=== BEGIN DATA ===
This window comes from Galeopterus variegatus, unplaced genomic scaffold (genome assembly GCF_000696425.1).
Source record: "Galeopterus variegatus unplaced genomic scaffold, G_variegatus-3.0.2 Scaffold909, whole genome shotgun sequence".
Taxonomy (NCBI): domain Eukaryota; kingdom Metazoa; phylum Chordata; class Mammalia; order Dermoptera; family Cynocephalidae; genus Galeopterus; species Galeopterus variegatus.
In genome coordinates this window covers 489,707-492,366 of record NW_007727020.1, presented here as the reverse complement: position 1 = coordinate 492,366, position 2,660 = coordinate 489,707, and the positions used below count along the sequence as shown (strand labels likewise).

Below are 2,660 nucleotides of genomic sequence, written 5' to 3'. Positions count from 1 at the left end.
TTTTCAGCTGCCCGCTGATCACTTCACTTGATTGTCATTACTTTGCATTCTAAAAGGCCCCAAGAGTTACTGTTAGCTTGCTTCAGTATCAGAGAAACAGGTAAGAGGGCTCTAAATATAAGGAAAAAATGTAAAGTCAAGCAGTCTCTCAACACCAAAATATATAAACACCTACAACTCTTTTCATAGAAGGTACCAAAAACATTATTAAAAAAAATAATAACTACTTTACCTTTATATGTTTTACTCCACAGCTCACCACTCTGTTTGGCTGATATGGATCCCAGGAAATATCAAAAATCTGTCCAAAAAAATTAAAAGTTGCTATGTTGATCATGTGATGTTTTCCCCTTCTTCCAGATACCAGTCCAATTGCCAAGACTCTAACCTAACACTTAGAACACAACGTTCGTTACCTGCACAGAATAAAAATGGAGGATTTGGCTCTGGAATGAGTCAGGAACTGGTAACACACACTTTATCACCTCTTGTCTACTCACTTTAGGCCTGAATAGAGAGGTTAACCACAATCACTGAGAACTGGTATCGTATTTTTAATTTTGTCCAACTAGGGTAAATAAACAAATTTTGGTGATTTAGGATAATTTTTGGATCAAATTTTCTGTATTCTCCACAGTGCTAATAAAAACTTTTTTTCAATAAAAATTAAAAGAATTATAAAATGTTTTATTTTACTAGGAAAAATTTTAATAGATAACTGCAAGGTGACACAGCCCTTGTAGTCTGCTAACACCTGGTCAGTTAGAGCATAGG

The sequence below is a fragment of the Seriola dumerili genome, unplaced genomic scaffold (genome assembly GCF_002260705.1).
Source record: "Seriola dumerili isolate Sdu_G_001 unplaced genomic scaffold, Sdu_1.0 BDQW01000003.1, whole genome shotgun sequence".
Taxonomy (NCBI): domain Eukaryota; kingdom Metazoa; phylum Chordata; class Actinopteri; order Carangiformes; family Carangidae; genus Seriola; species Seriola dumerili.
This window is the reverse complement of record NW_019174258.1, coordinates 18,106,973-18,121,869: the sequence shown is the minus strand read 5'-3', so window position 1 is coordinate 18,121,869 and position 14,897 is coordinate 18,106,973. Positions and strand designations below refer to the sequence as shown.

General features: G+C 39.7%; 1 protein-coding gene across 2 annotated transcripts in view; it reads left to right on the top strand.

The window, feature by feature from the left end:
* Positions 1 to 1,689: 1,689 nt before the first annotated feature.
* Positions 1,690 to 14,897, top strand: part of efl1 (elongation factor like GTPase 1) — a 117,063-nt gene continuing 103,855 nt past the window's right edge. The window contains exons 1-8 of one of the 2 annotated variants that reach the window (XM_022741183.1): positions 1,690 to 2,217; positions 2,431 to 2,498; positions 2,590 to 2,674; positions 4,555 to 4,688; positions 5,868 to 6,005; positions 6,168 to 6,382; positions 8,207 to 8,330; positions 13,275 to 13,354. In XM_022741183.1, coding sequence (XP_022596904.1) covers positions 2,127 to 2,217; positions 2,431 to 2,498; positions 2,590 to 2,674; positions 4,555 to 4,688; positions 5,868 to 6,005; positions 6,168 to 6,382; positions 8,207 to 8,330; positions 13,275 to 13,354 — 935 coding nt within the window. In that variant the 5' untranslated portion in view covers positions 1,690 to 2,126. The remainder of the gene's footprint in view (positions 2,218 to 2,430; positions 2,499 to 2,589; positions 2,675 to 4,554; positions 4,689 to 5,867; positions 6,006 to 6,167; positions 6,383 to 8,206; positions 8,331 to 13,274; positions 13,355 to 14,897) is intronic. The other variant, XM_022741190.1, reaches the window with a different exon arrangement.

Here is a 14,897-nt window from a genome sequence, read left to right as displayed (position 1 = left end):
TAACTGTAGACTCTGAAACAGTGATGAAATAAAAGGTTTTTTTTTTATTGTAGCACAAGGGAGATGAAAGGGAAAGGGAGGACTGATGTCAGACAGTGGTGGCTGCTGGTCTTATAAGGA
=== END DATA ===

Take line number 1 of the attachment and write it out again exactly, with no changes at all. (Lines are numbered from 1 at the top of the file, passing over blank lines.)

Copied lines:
This window comes from Galeopterus variegatus, unplaced genomic scaffold (genome assembly GCF_000696425.1).